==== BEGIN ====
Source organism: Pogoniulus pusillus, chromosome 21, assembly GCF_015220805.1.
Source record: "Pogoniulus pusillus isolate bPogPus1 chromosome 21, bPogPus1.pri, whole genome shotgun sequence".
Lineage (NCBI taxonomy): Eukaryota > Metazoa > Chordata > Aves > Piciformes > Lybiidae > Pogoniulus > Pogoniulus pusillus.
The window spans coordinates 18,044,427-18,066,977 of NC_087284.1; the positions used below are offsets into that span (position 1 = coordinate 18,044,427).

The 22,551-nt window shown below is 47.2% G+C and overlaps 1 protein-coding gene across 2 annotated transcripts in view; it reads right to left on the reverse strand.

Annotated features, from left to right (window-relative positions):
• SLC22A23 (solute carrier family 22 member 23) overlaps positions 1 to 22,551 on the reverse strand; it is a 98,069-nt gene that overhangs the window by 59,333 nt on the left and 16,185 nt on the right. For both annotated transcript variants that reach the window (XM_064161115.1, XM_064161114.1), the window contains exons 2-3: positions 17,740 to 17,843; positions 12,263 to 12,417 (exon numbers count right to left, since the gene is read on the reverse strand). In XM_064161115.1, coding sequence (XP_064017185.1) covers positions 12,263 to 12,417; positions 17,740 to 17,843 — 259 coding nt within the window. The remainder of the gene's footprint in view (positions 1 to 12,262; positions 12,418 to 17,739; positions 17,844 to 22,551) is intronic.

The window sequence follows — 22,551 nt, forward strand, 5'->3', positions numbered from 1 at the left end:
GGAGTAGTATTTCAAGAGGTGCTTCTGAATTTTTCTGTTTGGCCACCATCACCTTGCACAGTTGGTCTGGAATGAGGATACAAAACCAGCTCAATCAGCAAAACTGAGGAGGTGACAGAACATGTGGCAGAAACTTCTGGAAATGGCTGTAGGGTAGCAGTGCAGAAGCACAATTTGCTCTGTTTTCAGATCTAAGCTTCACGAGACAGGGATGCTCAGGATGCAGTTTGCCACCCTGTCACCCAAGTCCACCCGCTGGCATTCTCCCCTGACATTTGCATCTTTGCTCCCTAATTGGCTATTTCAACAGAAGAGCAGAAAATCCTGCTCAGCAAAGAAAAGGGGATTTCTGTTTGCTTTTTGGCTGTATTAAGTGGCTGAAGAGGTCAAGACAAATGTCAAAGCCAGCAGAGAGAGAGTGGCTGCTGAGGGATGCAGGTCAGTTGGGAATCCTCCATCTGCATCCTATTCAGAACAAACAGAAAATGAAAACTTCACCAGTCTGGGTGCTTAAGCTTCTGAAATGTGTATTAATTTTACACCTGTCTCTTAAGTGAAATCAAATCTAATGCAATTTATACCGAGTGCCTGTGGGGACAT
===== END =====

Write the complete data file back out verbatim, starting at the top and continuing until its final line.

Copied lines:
Source organism: Pogoniulus pusillus, chromosome 21, assembly GCF_015220805.1.
Source record: "Pogoniulus pusillus isolate bPogPus1 chromosome 21, bPogPus1.pri, whole genome shotgun sequence".
Lineage (NCBI taxonomy): Eukaryota > Metazoa > Chordata > Aves > Piciformes > Lybiidae > Pogoniulus > Pogoniulus pusillus.
The window spans coordinates 18,044,427-18,066,977 of NC_087284.1; the positions used below are offsets into that span (position 1 = coordinate 18,044,427).

The 22,551-nt window shown below is 47.2% G+C and overlaps 1 protein-coding gene across 2 annotated transcripts in view; it reads right to left on the reverse strand.

Annotated features, from left to right (window-relative positions):
• SLC22A23 (solute carrier family 22 member 23) overlaps positions 1 to 22,551 on the reverse strand; it is a 98,069-nt gene that overhangs the window by 59,333 nt on the left and 16,185 nt on the right. For both annotated transcript variants that reach the window (XM_064161115.1, XM_064161114.1), the window contains exons 2-3: positions 17,740 to 17,843; positions 12,263 to 12,417 (exon numbers count right to left, since the gene is read on the reverse strand). In XM_064161115.1, coding sequence (XP_064017185.1) covers positions 12,263 to 12,417; positions 17,740 to 17,843 — 259 coding nt within the window. The remainder of the gene's footprint in view (positions 1 to 12,262; positions 12,418 to 17,739; positions 17,844 to 22,551) is intronic.

The window sequence follows — 22,551 nt, forward strand, 5'->3', positions numbered from 1 at the left end:
GGAGTAGTATTTCAAGAGGTGCTTCTGAATTTTTCTGTTTGGCCACCATCACCTTGCACAGTTGGTCTGGAATGAGGATACAAAACCAGCTCAATCAGCAAAACTGAGGAGGTGACAGAACATGTGGCAGAAACTTCTGGAAATGGCTGTAGGGTAGCAGTGCAGAAGCACAATTTGCTCTGTTTTCAGATCTAAGCTTCACGAGACAGGGATGCTCAGGATGCAGTTTGCCACCCTGTCACCCAAGTCCACCCGCTGGCATTCTCCCCTGACATTTGCATCTTTGCTCCCTAATTGGCTATTTCAACAGAAGAGCAGAAAATCCTGCTCAGCAAAGAAAAGGGGATTTCTGTTTGCTTTTTGGCTGTATTAAGTGGCTGAAGAGGTCAAGACAAATGTCAAAGCCAGCAGAGAGAGAGTGGCTGCTGAGGGATGCAGGTCAGTTGGGAATCCTCCATCTGCATCCTATTCAGAACAAACAGAAAATGAAAACTTCACCAGTCTGGGTGCTTAAGCTTCTGAAATGTGTATTAATTTTACACCTGTCTCTTAAGTGAAATCAAATCTAATGCAATTTATACCGAGTGCCTGTGGGGACAT